W. E. B. Du Bois

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Writing with conviction and dignity, Hamilton gives a full account of the life and ideals of an extraordinary individual—one who had great hopes for his people. In many ways, the story of Du Bois is a sad one. He was a true intellectual who believed in his ideals, a man who suffered because of his outspoken commitment to equality for all, and one who was ultimately misunderstood by the very people he tried so hard to help.

Du Bois was probably the single most important African-American leader in the early twentieth century, yet his work and writings were ignored by the majority of Americans. In presenting both the philosophy of Du Bois and various historical events as evaluated in his writings, Hamilton makes the biography a valuable study in African-American history. She is able to show, for example, how different the lives of African Americans in the North were from those in the South. In this compelling account of Du Bois’ life and searching history of the African-American experience, Hamilton examines the reasons for the neglect of Du Bois as well as the reasons behind his move to Africa.

The Niagara Movement, the National Association for the Advancement of Colored People, and Crisis magazine are put into a historical context, as are the Negro Renaissance, Pan-Africanism, and the peace movement. Du Bois was so important in these movements that he was called upon by presidents of the United States. The historical events of World Wars I and II are presented in the light of insights into the roles of African Americans. “The problem of the twentieth and twenty-first centuries is the problem of the color line,” Du Bois wrote, and this problem is given a thorough discussion.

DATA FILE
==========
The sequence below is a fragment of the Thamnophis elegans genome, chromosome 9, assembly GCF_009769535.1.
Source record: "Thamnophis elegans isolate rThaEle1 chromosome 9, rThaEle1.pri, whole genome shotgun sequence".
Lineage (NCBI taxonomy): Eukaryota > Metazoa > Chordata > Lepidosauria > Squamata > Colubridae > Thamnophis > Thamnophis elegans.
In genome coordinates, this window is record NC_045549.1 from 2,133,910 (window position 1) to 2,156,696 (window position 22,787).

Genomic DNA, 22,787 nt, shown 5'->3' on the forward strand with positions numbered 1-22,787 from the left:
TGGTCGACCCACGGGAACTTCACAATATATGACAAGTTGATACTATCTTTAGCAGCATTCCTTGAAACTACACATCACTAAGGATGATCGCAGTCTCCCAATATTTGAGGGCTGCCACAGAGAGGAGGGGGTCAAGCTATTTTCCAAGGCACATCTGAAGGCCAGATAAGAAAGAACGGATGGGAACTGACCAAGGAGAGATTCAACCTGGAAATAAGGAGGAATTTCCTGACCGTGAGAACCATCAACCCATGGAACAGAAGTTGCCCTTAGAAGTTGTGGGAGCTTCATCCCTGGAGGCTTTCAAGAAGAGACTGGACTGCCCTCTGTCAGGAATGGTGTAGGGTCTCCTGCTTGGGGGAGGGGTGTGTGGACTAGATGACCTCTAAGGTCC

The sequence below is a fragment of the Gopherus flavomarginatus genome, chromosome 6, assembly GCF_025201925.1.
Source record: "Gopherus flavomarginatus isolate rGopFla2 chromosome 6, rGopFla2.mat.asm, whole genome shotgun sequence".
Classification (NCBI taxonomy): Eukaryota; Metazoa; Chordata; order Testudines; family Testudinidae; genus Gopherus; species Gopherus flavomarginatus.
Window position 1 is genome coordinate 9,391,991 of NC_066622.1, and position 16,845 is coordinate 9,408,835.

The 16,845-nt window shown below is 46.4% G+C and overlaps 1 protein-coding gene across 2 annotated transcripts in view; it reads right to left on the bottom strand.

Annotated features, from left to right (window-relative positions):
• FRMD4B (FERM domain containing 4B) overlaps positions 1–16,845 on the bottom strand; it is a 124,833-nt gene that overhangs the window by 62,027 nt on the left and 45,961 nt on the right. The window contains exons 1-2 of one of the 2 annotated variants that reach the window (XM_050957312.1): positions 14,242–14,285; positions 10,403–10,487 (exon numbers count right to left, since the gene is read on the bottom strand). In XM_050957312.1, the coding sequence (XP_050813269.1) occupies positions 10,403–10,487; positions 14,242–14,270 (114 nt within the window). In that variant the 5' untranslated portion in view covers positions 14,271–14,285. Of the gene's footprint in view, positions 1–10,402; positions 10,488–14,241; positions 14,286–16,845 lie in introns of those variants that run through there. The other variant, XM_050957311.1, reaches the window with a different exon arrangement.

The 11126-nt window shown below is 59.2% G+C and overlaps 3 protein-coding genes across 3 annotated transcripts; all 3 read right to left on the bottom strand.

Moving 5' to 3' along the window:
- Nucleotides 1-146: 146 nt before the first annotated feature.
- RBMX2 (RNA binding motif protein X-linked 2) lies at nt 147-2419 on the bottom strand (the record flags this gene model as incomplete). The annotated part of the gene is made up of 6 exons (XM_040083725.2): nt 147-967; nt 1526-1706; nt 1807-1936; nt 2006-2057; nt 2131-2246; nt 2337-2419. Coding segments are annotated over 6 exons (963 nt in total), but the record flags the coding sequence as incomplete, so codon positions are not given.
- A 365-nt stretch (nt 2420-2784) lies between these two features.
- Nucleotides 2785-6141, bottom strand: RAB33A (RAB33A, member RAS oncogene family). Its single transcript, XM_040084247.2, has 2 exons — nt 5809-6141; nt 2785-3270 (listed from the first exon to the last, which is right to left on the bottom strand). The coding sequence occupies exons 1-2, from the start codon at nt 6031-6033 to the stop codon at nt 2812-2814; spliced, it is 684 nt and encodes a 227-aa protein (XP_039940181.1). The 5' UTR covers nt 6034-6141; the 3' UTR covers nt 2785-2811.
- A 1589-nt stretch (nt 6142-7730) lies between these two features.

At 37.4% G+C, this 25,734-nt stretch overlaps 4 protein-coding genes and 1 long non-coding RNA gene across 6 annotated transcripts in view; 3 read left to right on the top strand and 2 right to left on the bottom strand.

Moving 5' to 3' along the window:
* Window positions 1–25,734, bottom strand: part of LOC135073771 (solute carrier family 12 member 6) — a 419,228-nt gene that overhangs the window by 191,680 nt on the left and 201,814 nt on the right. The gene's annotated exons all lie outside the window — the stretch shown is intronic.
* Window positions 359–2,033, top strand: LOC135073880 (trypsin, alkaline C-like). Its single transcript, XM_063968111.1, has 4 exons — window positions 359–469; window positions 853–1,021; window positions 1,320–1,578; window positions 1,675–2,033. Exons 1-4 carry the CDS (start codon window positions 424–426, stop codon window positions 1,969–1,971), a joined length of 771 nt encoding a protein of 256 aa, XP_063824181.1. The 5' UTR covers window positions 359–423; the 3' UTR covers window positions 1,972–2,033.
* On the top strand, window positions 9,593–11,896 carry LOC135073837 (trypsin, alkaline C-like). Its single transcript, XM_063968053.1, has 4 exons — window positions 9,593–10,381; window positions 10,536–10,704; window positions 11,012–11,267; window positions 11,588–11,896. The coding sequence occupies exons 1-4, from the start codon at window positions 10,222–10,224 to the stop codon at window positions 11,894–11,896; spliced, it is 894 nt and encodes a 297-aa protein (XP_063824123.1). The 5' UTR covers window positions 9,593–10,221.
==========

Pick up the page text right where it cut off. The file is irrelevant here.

History texts do not give the full story of a people. Dates, events, places, and political intrigues are given, but personalities seldom receive full treatment. Hamilton presents a personality with history as the background, in a true cause-and-effect relationship. Du Bois was not always understood, and he held ideals and concepts that did not always agree with those held by others; Hamilton is fair about presenting this to her readers. She does not gloss over the reasons the NAACP asked him to resign from the Crisis, for example, or why Du Bois finally left the United States.

Young people will find this book particularly enlightening in that it presents a history of the movements that culminated in the passage of civil rights legislation in the 1960’s and 1970’s. Those laws were not suddenly enacted only because of the efforts of leaders in the 1960’s; rather, they were the result of the actions of many people who worked to pave the way. Hamilton’s biography describes many of those who, through the years, fought for change.

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Critical Context